I am coming from Node.js background and have quite a good understanding of RESTful web services.

Now I am trying to build RESTful web services using Java. I understand core Java but completely new to Java based web development.

I come to conclusion after some tutorials that I need to use Jersey framework to build my RESTful API. I understand that Jersey is some sort of reference implementation of JAX-RS.

But I fail to understand relationship between various other terms and components like JAXB, Jackson, EclipseLink Moxy, jersey-media-moxy, Jettison, JSON-P JSON, XML, etc. that come across my readings. The only thing that I could conclude was it is not so straight forward like JavaScript to covert Java objects into XML or JSON equivalent.

My question is what is the relationship between these terms mentioned above and how they fit together if I am developing a Java based RESTful API.

1 Answer 1


There sure is a lot of terminology in the Java world and that can create a significant learning curve for new developers. It's not that it's particularly difficult to pass JSON or XML documents around using Java, it's just that the various bits and pieces you need to do it have sprouted terminology over the years. I've tried to list my understanding of the terms you've used below...

XML - you know what XML is, right? The extensible markup language. It's what we had before JSON became the big thing.

JSON - oh, well, JSON is the new big thing. It's a human readable object serialisation format, less verbose than XML. Very popular nowadays. It's the new magic bullet, good for what ails ya, gonna solve all your problems...

JAXB - the "Java Architecture for XML Binding" in the Java ecosystem is the primary mechanism for turning XML data into objects which you can then interact with, and vice versa. It's important to realise that it's an API and not an implementation, so it mostly defines a set of annotations and simple classes / interfaces in the javax.xml.bind package. To do anything useful with JAXB you need an implementation. There's a reference implementation included in the Glassfish application server. Most application servers will have some kind of implementation of JAXB.

Jackson - a library for data binding. It supports both XML and JSON as document formats, and implements the JAXB API. You can use Jackson as your implementation of JAXB, or you can just use the Jackson API directly.

EclipseLink Moxy - an alternative implementation of the JAXB API. Like Jackson, it also has its own API. You can choose to use it, or not. You probably don't want to use both Jackson and Moxy.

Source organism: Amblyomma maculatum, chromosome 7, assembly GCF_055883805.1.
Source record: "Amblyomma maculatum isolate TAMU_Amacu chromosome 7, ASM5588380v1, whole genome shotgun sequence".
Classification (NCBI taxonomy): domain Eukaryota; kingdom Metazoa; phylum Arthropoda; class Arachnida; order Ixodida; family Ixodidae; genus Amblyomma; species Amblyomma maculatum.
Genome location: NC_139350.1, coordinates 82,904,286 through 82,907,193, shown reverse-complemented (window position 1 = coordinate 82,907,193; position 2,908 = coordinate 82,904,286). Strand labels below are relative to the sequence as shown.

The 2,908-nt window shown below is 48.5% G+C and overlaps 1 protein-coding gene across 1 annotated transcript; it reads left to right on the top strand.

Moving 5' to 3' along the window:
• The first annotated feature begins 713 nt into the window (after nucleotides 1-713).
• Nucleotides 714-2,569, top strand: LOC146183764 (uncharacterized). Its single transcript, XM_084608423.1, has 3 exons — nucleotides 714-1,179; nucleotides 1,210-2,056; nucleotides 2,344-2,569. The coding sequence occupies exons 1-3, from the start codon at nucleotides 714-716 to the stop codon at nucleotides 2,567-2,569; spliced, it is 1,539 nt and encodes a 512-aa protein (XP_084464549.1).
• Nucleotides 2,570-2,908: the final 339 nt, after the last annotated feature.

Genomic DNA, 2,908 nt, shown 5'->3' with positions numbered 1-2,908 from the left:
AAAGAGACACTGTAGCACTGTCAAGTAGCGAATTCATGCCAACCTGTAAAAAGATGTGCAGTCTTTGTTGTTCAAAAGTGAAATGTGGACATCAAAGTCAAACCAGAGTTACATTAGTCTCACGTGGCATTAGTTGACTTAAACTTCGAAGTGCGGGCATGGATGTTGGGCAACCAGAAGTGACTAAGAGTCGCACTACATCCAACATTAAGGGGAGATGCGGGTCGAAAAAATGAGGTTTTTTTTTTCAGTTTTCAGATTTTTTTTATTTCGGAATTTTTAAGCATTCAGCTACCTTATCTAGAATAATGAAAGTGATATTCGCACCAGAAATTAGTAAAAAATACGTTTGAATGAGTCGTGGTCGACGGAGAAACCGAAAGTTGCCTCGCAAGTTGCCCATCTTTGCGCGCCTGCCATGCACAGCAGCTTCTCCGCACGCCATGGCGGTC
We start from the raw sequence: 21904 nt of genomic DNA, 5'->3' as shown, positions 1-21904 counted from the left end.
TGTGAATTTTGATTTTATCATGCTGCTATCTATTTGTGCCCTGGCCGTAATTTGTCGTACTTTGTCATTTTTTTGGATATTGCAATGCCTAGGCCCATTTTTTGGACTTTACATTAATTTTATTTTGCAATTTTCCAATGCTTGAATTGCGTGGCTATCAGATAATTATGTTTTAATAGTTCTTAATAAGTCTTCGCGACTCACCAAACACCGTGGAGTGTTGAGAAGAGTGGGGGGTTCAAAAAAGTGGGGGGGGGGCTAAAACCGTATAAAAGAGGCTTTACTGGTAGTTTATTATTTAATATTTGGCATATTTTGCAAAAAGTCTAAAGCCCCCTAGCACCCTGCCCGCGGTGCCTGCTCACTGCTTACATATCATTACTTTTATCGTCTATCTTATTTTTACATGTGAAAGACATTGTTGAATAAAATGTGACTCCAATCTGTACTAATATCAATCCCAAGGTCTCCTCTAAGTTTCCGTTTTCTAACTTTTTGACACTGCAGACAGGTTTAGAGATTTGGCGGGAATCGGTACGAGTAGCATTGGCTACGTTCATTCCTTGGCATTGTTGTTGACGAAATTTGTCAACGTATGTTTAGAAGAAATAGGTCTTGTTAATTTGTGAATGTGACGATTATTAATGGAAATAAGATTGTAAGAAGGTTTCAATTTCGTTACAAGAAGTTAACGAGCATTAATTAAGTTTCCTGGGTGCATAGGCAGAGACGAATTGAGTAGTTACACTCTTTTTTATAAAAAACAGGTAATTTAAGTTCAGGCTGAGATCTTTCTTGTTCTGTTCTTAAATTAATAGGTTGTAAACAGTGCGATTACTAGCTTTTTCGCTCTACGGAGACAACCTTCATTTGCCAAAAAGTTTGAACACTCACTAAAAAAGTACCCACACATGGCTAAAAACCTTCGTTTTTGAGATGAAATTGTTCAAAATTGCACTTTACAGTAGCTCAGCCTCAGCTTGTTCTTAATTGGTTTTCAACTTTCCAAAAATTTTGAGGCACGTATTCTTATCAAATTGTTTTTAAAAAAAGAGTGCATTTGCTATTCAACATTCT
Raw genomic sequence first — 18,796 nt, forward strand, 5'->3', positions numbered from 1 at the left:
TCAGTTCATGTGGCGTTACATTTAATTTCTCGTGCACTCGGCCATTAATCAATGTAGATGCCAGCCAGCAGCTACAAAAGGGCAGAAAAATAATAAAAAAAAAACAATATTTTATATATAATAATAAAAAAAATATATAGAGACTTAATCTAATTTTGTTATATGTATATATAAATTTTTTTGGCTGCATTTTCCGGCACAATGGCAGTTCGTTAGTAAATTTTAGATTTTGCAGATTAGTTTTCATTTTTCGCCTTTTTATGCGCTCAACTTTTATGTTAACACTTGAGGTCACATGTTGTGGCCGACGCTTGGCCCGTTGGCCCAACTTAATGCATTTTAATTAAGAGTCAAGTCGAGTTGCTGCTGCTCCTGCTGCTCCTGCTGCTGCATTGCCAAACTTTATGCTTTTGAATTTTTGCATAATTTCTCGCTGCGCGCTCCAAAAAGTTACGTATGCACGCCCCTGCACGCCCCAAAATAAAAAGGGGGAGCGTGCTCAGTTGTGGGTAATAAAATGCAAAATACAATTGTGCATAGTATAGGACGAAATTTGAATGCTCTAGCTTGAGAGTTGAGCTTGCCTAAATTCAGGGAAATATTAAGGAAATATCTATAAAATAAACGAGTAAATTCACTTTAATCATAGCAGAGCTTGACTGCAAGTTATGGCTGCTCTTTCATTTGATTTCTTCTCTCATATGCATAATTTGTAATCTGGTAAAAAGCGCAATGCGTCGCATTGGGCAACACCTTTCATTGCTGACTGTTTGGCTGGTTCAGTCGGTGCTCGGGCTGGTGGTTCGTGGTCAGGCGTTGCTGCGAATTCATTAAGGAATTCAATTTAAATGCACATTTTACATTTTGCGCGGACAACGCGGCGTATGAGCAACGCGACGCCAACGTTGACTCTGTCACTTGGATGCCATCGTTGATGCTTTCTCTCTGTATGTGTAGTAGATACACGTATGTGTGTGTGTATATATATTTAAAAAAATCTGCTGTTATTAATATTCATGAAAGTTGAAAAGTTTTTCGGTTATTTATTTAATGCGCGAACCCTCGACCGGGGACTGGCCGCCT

Jersey-media-moxy - as you mentioned, Jersey is an implementation of JAX-RS. One aspect of JAX-RS is passing documents around - often XML or JSON. To do that Jersey needs to know what underlying library to use for data-binding or stream processing. So jersey-media-moxy exists as a kind of jersey plugin dependency which you can use to configure Jersey to use Moxy for your object serialisation needs. There's an equivalent package for using jackson called jersey-media-json-jackson.

Jettison - Yet Another serialisation library for converting Java objects to Json and back.

JSON-P - an API for processing JSON either as a stream of events or via data-binding to an object. This API is still in development. You might ask how it is that anybody does json processing without it - the answer is that they either utilise proprietary library APIs (such as Jackson or Moxy) or they use a library which repurposes the JAXB API to work with JSON (Jackson definitely allows this, I'm not sure about Moxy). JSON-P will make it easier to work directly with JSON features, without all the XML-concepts which JAXB brings in.

  • While explaining JAXB you have mentioned that "API and not an implementation", what is the difference? API is Application programming interface where you have some implementations and it is open for other programs to use it. So How can it be different from implementation? I am same as the OP, new to Java Web development world. Please enlighten us. Thx.
    – sofs1
    Commented Aug 26, 2016 at 5:33
  • Few mins later... I read this "Jersey-media-moxy - as you mentioned, Jersey is an implementation of JAX-RS" - As Jersey is an implementation of JAX-RS, then is JAX-RS an API (Which is some simple classes/interface)?
    – sofs1
    Commented Aug 26, 2016 at 5:55
  • 3
    @user3705478 An API by itself is only a specification, meaning interfaces are created to define the rules for programs to follow in order to make use of the API's intended functionality. So your understanding is correct in that JAX-RS is an API and Jersey (as well as RESTEasy and Apache CXF) is the implementation of that specification. Commented Jan 12, 2017 at 16:43

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